• Insights

Published on February 11, 2021 by Jenny Maat

When simulating the physics of fluids, there’s a lot we need to consider. The SPH method we use (see our previous blogpost on the subject) takes care of simulating the actual movements and concentrations of the fluids on the mesoscale, but the forces pushing around our fluids on the mesoscale actually originate from what the molecules are doing — i.e. on the microscale. The microphysics we feed to the mesoscale simulation does not come from the SPH method itself, but rather from microscale methods that can account for the statistical mechanics of fluid mixtures.

Currently, the microscale is taken care of in RheoCube by using something called lattice fluid theory (LFT— an extension of the classic Flory-Huggins theory). LFT is a bit crude, as it basically assumes that molecules can only move around on a lattice, but it gets most trends right. Nevertheless, in order to get the quantitative information that we need for the mesoscale, we have to tune a few parameters. This is, of course, far from ideal; we would much rather start from a clean slate, build in the correct physics from the ground up, and extract the relevant numbers. This means introducing molecular dynamics (MD) simulations.

Molecular dynamics is the method whereby we put in the forces between molecules (which itself is pretty complicated), and then just let normal classical mechanics do the rest. It turns out that just letting molecules interact through Newton’s laws can give us pretty good results (although occasionally we find that quantum corrections can have small effects. Pretty much anything we might want to know about how liquids behave on the microscale can come out of MD simulations.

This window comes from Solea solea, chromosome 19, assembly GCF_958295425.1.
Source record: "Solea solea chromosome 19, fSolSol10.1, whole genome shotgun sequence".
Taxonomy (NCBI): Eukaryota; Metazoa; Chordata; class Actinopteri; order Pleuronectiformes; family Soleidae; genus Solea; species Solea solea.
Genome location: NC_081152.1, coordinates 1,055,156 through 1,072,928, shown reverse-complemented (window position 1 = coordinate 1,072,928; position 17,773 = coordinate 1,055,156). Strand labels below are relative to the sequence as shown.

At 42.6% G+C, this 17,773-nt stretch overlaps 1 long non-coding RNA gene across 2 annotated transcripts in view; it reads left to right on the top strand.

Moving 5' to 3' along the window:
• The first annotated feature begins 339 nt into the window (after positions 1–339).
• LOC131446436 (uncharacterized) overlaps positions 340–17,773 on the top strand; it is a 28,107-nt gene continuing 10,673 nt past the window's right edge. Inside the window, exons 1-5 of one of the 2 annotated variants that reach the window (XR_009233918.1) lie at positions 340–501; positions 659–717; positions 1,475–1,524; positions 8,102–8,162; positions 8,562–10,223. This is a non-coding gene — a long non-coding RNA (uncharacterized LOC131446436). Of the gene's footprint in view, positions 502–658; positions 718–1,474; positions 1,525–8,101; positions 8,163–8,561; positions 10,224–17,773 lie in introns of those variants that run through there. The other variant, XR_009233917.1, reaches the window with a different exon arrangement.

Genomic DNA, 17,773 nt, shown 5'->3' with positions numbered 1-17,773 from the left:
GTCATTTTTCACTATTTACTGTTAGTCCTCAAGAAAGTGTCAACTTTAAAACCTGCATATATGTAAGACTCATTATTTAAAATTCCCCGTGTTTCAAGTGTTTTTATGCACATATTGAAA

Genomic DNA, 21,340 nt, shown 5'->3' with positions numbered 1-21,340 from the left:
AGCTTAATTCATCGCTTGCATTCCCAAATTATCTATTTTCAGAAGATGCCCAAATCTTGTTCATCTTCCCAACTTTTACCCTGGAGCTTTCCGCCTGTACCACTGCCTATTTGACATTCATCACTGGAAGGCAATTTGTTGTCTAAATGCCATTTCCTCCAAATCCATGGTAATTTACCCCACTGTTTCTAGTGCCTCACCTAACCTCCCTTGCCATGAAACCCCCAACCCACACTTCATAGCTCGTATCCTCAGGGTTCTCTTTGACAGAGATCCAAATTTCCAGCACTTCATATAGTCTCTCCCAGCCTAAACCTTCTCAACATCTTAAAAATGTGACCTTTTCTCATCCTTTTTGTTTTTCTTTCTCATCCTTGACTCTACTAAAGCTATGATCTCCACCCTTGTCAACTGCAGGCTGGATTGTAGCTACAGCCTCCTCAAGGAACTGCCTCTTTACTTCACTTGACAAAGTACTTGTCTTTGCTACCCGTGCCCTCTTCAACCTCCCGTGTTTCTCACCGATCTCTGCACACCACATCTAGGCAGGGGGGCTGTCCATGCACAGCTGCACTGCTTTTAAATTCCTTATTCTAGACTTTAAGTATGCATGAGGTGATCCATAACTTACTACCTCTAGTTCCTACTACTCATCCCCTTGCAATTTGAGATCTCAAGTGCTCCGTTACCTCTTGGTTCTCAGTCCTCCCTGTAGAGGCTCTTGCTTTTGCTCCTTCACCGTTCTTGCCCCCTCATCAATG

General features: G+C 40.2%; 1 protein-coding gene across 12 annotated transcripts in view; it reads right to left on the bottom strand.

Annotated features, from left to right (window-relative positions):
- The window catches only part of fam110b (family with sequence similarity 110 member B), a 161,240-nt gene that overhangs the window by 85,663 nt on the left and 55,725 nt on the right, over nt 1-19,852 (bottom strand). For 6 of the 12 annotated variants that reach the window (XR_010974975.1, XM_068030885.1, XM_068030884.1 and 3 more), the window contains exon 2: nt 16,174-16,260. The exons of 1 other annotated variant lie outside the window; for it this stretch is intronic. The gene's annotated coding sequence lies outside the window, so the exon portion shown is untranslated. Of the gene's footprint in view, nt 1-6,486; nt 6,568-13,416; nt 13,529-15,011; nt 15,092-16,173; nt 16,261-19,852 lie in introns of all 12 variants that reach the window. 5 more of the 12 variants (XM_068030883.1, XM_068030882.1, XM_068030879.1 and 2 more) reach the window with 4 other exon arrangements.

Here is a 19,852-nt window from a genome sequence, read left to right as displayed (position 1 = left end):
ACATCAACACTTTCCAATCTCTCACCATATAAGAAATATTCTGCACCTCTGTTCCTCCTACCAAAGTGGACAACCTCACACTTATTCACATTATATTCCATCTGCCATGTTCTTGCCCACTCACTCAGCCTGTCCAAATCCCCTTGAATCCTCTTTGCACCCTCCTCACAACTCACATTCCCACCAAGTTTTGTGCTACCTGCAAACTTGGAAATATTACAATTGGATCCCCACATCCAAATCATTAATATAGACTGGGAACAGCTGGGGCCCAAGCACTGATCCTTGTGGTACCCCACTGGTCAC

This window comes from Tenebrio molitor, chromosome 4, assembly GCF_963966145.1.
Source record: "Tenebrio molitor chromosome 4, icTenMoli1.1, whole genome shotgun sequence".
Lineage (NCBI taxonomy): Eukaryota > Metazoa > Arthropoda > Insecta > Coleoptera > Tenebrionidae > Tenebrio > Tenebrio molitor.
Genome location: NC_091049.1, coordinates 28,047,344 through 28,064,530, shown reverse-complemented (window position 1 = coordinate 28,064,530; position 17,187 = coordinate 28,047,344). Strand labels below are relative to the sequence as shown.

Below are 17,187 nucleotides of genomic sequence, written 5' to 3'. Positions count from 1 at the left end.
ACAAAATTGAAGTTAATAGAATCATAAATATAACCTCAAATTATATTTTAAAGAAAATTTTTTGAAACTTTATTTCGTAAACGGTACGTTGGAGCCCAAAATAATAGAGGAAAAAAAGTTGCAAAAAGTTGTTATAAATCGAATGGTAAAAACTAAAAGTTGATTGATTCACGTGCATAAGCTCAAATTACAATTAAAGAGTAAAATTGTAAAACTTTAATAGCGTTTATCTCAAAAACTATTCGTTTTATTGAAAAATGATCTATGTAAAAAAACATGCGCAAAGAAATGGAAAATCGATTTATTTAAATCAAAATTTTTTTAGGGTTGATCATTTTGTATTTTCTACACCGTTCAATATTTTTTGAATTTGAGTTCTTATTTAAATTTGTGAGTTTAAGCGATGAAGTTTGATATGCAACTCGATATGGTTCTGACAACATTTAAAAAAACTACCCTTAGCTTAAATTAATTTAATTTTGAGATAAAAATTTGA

Can we find a way to only do a few MD calculations, but retain their accurate predictions over all the many points that we’ll need for the full mesoscale?

Molecular dynamics simulations, such as the snapshot of polymers and organic solvents are an accurate way of modelling the complicated molecular physics on the microscale, which will become available in RheoCube in the near future.

However, we all know that nothing comes for free. MD may be a beautiful method for getting some impressively accurate results, but the calculations take a long time. We cannot really afford to have every single time step in a SPH simulation require hundreds of MD simulations, each of which will take multiple hours to run. We’d be waiting for centuries. But perhaps doing a simulation at every single possible point is overkill.

The answer involves a technique that is growing wildly in popularity: gaussian process regression (GPR — see this link for a very nice, more technical introduction). Nowadays, GPR would be commonly included in the broad class of methods bearing the label “machine learning”, but the method has its roots in earth sciences (where it is more commonly known as kriging). GPR is an interpolation method, meaning that it predicts the value of a function between two known points. Although many different methods exist for interpolating a function, GPR is one of the best for functions that depend on many parameters. In our case, the values of microscopic properties that we want to predict will depend on things like volume fractions, pressure and temperature, so we have the potential for many parameters, depending on the number of components we have in our fluid.